What Can Water Treatment Managers Expect as Federal PFAS Regulation Approaches?

What Can Water Treatment Managers Expect as Federal PFAS Regulation Approaches?

Forever chemicals — defined by a chain of nearly indestructible carbon and fluorine atoms — are infamous because the atomic bond in those chains is so strong that they do not break down in the human body, or in nature. Per- and polyfluoroalkyl substances, also known as PFAS or PFOA, are chemicals that developed in the 1930s and quickly became a staple of American life – being used in everything from nonstick cookware to stain-resistant fabrics, carpets, cleaners, and paints. Since their inception, the widespread use of persistent and toxic PFAS has decreased as researchers linked their presence in the human body to serious health risks. Those risks include increased cholesterol levels, impaired immune systems, and increased risk of cancer. While this truth has reached the ears of many nationwide, most states and the federal government have not put in place strict regulations to keep forever chemicals out of our bodies.

“A handful of states are putting PFAS regulation in place right now,” explained environmental testing expert and Microbac Laboratories Business Development Manager Peter Rundell. “It’s pretty much just New York State. Reason being, the regulation isn’t coming down from the EPA yet, and while everyone knows these chemicals are toxic, the water treatment plants know that once they begin testing for PFAS and find it – it’s a very, very expensive process to put the tools in place to filter that PFAS out of their water. Right now, the best-proven tools to filter PFAS out of drinking water are granular activated carbon absorption, ion exchange resins, and reverse osmosis – all three of which most water treatment plants cannot currently afford to install and until the EPA adds forever chemicals to the Safe Drinking Water Act, states won’t be forced to take action.”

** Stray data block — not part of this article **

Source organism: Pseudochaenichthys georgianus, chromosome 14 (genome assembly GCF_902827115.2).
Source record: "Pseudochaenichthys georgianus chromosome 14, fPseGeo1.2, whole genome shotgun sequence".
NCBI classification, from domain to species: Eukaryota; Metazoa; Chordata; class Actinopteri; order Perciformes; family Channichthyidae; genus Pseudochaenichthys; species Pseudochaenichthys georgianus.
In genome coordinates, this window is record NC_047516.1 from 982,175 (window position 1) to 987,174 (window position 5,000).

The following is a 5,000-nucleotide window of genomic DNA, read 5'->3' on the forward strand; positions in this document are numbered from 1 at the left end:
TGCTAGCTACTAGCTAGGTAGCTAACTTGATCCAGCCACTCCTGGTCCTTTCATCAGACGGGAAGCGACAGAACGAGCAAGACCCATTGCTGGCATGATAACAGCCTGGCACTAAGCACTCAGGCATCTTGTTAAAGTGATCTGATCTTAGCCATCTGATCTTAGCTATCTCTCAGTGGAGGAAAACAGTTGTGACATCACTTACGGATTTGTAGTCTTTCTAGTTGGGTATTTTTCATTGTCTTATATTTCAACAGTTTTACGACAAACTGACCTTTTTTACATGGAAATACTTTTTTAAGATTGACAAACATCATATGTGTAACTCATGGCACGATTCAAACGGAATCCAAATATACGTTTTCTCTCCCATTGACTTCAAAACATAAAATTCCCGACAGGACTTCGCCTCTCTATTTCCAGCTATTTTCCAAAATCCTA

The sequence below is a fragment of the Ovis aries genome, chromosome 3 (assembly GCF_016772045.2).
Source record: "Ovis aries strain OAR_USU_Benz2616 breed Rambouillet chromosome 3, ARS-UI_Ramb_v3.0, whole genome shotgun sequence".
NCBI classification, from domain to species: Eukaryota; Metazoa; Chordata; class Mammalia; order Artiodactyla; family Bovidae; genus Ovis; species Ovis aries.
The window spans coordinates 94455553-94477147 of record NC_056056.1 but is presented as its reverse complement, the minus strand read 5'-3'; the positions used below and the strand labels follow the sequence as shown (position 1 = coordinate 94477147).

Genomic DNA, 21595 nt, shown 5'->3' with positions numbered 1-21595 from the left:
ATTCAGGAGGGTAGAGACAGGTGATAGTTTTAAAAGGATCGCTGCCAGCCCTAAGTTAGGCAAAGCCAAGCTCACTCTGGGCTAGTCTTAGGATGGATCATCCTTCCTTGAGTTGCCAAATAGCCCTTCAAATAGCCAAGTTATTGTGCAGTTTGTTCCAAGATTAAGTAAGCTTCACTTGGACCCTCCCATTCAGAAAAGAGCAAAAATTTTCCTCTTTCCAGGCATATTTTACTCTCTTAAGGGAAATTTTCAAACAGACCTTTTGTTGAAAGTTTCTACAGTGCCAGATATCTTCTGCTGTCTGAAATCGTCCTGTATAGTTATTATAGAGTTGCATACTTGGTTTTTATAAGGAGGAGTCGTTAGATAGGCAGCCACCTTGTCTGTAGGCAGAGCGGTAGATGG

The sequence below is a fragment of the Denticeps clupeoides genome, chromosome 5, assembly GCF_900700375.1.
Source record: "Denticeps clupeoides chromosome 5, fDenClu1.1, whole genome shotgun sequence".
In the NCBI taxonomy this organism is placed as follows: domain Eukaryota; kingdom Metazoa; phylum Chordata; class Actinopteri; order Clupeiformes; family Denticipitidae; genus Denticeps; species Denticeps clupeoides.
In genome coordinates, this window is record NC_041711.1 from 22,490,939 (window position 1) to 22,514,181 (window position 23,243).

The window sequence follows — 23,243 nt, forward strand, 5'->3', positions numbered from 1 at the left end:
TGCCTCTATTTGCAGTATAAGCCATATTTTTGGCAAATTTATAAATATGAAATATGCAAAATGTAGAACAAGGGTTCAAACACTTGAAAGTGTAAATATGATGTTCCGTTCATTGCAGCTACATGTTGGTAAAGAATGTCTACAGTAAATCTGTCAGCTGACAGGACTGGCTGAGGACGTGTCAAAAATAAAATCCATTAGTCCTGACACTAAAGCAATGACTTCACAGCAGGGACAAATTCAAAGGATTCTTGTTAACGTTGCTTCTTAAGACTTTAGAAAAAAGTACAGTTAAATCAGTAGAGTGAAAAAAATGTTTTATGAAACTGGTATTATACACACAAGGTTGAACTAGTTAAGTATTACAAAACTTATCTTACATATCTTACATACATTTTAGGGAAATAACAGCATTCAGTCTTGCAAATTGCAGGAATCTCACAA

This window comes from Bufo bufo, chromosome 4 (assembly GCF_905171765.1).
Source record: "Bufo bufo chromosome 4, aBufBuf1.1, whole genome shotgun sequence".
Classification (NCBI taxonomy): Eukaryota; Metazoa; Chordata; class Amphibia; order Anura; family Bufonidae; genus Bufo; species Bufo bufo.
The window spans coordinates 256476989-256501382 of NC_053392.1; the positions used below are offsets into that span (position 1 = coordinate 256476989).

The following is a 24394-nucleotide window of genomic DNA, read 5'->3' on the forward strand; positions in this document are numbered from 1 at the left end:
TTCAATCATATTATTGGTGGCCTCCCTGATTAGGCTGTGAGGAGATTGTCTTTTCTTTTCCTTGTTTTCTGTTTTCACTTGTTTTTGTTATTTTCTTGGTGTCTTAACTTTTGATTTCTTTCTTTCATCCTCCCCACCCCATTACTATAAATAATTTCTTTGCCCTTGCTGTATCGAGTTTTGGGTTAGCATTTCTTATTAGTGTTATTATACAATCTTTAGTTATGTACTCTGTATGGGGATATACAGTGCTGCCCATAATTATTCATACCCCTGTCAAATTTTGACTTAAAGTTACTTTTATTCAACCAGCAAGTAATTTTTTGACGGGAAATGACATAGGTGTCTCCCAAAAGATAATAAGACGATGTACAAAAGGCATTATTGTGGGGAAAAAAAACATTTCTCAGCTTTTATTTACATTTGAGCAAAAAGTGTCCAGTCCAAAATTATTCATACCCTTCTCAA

Recently, the Environmental Protection Agency took preliminary actions toward regulating some of the toxic forever chemicals, PFOA and PFAS in community water, making a final determination to set drinking water limits for these compounds. This determination is the first step on the long road to setting the enforceable nationwide limits Rundell is talking about. The EPA recently announced through UCMR5 that between 2023 and 2025, it will require many public utilities to test their water for 29 other forever chemicals.

Most notably, the EPA recently issued final regulatory determination, which, according to the agency said it “will fast track the process of listing two of the most notorious PFAS, namely Perfluorooctanoic acid (PFOA) and Perfluorooctanesulfonic acid (PFOS) as hazardous substances under the Safe Drinking Water Act. This will allow the EPA to issue a Maximum Contaminant Level, which will set the maximum concentration of PFOA and PFOS allowed in drinking water before cleanup becomes mandatory.” The current level, 70 parts per trillion, is disputed by a number of states and independent organizations as insufficient to protect humans and the environment from these toxic substances.